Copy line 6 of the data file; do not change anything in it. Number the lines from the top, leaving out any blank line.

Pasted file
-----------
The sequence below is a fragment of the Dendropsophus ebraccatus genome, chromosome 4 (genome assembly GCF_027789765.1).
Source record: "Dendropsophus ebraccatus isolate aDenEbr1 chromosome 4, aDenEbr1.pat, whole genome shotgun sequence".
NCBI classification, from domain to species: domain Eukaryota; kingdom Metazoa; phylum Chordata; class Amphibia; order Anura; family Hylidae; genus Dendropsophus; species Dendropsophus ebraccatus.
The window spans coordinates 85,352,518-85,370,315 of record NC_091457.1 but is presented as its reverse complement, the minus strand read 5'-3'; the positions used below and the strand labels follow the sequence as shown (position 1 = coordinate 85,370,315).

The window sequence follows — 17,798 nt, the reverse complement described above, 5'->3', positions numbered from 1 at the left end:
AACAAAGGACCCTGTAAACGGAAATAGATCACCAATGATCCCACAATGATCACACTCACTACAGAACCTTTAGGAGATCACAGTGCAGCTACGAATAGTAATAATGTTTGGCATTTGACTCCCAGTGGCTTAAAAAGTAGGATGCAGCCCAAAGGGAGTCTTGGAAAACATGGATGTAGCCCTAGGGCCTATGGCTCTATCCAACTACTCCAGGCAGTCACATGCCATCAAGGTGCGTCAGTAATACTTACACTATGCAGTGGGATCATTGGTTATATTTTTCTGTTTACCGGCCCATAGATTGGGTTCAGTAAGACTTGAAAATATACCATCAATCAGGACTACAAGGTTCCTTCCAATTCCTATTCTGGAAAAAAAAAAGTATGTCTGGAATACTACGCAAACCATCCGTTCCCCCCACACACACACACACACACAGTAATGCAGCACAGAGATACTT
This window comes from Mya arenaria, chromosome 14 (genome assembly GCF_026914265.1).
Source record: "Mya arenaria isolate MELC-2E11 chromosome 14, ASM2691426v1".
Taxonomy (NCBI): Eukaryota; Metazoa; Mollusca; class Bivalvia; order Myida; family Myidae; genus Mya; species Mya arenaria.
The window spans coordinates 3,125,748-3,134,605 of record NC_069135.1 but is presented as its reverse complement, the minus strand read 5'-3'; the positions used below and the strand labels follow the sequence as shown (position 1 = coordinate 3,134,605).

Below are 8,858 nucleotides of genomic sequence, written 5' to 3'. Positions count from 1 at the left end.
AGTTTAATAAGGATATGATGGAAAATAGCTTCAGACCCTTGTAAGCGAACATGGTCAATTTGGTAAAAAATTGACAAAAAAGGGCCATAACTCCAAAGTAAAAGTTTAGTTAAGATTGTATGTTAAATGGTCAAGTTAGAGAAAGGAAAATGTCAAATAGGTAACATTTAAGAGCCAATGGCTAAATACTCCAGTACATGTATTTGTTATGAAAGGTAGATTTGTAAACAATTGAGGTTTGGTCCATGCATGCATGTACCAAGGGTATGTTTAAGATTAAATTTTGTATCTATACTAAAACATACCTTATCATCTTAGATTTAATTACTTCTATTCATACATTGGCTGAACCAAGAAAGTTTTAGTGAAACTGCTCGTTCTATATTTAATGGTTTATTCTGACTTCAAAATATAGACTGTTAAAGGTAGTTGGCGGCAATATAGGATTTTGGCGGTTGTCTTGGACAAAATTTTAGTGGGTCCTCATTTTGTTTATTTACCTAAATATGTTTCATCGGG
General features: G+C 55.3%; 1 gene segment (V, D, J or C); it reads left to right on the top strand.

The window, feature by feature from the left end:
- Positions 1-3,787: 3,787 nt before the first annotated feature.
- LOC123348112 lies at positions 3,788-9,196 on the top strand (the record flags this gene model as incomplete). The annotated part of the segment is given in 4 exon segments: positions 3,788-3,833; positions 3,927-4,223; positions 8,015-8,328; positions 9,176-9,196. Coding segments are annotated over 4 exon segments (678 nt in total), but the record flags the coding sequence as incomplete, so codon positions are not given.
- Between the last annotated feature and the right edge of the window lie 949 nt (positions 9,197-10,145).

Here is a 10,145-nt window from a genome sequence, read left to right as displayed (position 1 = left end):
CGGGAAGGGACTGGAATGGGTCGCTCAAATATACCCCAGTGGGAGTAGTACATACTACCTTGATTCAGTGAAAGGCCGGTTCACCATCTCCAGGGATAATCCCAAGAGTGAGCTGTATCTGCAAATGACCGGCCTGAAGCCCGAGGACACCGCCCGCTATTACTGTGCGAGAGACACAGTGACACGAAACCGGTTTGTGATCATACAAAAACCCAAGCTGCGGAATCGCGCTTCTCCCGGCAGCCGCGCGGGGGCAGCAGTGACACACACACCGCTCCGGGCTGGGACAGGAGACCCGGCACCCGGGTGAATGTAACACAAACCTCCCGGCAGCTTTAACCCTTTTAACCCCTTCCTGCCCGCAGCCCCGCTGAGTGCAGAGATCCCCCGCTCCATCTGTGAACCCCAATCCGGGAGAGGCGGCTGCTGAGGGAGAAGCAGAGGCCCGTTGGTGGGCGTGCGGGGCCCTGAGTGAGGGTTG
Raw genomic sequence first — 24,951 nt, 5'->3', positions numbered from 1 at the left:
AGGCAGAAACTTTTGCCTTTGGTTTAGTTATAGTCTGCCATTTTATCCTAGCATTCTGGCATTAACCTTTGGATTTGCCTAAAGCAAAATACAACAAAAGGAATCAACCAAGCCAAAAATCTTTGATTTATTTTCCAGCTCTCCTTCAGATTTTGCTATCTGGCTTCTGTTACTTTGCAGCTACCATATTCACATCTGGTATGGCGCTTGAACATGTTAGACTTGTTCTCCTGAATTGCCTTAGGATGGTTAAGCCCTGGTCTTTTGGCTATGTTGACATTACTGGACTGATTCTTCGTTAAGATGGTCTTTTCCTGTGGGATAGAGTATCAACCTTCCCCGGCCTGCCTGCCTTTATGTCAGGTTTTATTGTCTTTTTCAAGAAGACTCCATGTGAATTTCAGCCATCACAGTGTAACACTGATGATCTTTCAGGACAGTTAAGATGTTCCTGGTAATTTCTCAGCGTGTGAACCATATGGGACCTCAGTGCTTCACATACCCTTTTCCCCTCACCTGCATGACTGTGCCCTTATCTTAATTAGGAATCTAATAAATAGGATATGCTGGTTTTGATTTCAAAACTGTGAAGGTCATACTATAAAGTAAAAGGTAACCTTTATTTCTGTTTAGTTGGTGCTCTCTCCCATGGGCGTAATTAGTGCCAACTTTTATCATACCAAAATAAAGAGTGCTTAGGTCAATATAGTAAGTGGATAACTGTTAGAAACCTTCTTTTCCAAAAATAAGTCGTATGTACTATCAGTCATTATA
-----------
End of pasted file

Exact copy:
AACAAAGGACCCTGTAAACGGAAATAGATCACCAATGATCCCACAATGATCACACTCACTACAGAACCTTTAGGAGATCACAGTGCAGCTACGAATAGTAATAATGTTTGGCATTTGACTCCCAGTGGCTTAAAAAGTAGGATGCAGCCCAAAGGGAGTCTTGGAAAACATGGATGTAGCCCTAGGGCCTATGGCTCTATCCAACTACTCCAGGCAGTCACATGCCATCAAGGTGCGTCAGTAATACTTACACTATGCAGTGGGATCATTGGTTATATTTTTCTGTTTACCGGCCCATAGATTGGGTTCAGTAAGACTTGAAAATATACCATCAATCAGGACTACAAGGTTCCTTCCAATTCCTATTCTGGAAAAAAAAAAGTATGTCTGGAATACTACGCAAACCATCCGTTCCCCCCACACACACACACACACACAGTAATGCAGCACAGAGATACTT